With Culture Days just behind us (September 25-27, 2015), I’m taking the opportunity to explore some cultural history in my community.
A search online for 19th century documents related to the arts in Prescott reveals a series of playbills: Brady’s Hall (1864, 1865 & 1875) and Victoria Hall (1877 & 1880) at the Thomas Fisher Rare Book Library, University of Toronto (http://link.library.utoronto.ca/broadsides/).
After consulting a couple of directories, I discover that Brady’s Hall was an early interest of merchant and forwarder Isaac D. Purkis. In The Canada Directory of 1857-58, ID Purkis is listed as lessee. A look at the map of Prescott published in the 1862 Historical Atlas of Leeds and Grenville suggests an association between ID Purkis and SW Brady with Purkis’ warehouse located on Brady Dock (Samuel W. Brady was a Water Street merchant and forwarder who died in 1853).
An early reference to Brady’s Hall can be found in the story of the building of the Bytown and Prescott Railway. Two weeks after £50,000 had been subscribed in Byward in support of the railroad, a meeting was held in Prescott at Brady’s Hall on November 14, 1850. In mid-December, delegations from Prescott and Bytown met halfway in Kemptville, and the rest is history. The B. & P. officially opened on Christmas Day, 1854.
The Fire Kindlers tells us that Isaac D. Purkis was born at La Prairie, Quebec, in 1827, and married Margaret Brady in 1854. “Like George, his older brother, he began his business career in the telegraphic business in Montreal.” When he moved to Prescott, “he organized a ferry and shipping business on the St. Lawrence. He also built a coal wharf. He was a director of the Railway Transfer Company and was active in the local government of Prescott, being a town councillor and also a member of the School Board for thirty-five years.”
In 1869, Purkis purchased an advertisement in the Province of Ontario Gazetteer and Directory: “Brady Concert Hall — ID Purkis, Proprietor — Complete set of scenery for theatrical and other exhibitions.”
What types of performances took place at Brady’s? The playbills tell us that American minstrels were among the early shows led by a Canadian, Edward Thomas Miller, who was described as a “genteel comedian and balladist.”
Multi-purpose venues such as Toronto’s St. Lawrence Hall (1850), London’s Music Hall (1866), and Montreal’s St Patrick’s Hall (1867) housed both minstrel shows and musical theatre. By the end of the 19th century, vaudeville (including burlesque) began to replace minstrel shows and a thriving sheet music industry offered everyone access to minstrel songs, parlour songs, immigrant songs, brass band repertoire, and piano music (including ragtime). In many communities, this type of music remained at the heart of popular culture until the 1950s.
In 1875, the Girard Brothers performed at Brady’s assisted by the Amateur Dramatic Society of Prescott. Although not actually brothers, the two teamed up after Eddie Girard — who’d learned to tap dance while working for a railroad company — competed in a dance competition against his brother-to-be, Willie Mahoney. The “Girards” went on to become successful American vaudeville performers and were known for their double sand jig act. Prescott’s proximity to the U.S. allowed Brady’s Hall to take advantage of the latest American trends.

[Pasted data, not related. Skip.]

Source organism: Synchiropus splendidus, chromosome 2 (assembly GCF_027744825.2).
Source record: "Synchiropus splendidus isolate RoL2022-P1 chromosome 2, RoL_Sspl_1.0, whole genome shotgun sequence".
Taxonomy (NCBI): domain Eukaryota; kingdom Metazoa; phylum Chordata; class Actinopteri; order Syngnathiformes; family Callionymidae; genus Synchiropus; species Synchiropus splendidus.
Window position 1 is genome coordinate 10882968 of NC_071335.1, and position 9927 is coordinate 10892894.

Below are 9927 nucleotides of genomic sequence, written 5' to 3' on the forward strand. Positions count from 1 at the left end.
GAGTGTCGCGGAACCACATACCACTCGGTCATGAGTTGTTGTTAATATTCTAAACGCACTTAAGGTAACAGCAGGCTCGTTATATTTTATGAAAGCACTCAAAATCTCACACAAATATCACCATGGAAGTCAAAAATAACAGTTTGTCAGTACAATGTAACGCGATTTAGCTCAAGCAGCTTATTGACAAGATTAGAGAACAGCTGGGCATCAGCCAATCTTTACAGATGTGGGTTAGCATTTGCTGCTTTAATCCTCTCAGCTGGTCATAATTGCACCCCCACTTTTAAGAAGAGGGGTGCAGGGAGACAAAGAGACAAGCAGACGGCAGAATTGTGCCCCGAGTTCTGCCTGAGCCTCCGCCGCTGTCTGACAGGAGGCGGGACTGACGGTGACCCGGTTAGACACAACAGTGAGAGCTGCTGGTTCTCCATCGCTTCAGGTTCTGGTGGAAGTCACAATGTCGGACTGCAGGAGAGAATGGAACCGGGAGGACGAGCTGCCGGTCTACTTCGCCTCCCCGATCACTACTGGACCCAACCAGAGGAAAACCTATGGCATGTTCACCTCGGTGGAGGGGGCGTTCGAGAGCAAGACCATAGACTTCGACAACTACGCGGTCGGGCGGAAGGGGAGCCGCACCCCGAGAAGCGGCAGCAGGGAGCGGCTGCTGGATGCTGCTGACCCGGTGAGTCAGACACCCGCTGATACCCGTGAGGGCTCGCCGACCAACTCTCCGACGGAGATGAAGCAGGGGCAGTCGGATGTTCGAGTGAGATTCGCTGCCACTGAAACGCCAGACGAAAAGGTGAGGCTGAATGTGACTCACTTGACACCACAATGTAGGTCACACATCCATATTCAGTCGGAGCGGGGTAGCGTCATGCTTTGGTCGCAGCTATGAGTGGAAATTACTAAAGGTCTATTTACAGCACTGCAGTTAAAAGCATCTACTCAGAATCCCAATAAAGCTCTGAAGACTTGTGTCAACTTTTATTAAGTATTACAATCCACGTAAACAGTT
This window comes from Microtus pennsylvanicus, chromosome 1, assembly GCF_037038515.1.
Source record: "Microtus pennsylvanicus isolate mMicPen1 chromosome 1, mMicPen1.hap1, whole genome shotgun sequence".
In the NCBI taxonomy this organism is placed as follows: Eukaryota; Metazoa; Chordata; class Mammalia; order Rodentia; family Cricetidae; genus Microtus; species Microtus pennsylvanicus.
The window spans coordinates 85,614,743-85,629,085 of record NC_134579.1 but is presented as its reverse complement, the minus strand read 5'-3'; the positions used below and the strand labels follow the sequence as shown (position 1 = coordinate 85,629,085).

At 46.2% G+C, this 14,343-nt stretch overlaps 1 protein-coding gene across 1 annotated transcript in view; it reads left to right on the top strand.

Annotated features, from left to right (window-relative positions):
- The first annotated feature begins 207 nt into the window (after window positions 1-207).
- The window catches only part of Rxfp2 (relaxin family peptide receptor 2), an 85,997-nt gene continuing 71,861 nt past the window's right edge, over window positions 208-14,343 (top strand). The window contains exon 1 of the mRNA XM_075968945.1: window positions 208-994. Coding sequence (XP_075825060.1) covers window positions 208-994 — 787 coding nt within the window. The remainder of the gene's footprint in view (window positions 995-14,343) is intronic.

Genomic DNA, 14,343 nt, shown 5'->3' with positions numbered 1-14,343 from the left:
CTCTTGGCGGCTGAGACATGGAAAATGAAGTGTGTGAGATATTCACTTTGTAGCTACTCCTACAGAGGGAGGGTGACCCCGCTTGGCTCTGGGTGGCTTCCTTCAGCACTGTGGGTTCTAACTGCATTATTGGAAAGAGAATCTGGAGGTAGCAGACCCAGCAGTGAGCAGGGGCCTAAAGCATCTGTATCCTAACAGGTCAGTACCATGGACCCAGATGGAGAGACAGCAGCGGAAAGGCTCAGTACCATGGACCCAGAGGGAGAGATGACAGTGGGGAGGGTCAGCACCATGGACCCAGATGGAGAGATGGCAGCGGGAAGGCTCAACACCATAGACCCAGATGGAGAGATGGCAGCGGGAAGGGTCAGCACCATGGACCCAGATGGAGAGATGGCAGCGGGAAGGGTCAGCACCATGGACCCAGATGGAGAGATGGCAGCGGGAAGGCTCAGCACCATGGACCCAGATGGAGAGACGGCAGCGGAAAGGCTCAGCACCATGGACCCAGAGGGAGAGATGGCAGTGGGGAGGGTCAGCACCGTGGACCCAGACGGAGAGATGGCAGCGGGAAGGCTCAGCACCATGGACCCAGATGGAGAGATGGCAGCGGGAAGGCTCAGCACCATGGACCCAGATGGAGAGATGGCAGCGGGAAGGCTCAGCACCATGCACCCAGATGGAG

By the time Victoria Hall opened in 1876, the theatre community in Ontario was in full swing. Throughout the province, Town Halls were being built to accommodate multiple functions under one roof, including elaborate concert spaces. Prescott’s Town Hall was designed by well-known Montreal architect William Tutin Thomas, and its second floor Victoria Hall was said to have “a good stage furnished with some fair scenery for general purpose.” Unfortunately, the building was allowed to fall into disrepair, and it was demolished in the 1960s.
Henry C. Miner’s American Dramatic Directory, 1887-88, lists Victoria Hall as having 4 sets of scenery , a capacity of 900, and a stage 22 feet x 20 feet with a proscenium of 12 feet x 20 feet. It could be rented for as little as $10.
Brockville’s well-known musical director, Professor Kaufman, had a hand in producing a couple of special evenings at Victoria Hall. In 1889, however, the Musical Courier reported his arrest for forgery and fraudulent activity. The magazine described how Kaufman approached lenders saying that he’d just sold an expensive piano on an instalment plan. Because his paperwork appeared to be in order, he was never questioned about the validity of his sales, but many of his documents were duplicated and forged. It took years to catch him. Lenders and piano manufacturers were defrauded close to $100,000 (about $2 million today).
John Morris mentions the Gem Theatre in Morrises’ History of Prescott 1810-1967. Open to the public in 1918, the Gem accommodated 300 theatre-goers. “The floor (was) just the proper incline to allow every patron a clear view…The proprietor of the theatre, William McAskin, Sr. (Daniels’ Hotel), is to be congratulated upon his enterprise in constructing such an up-to-date play house for lovers of this kind of amusement. An apparent post-war choice was made for the opening play, An Alien.
Minstrels Photo: https://oldbrockvillephotographs.wordpress.com/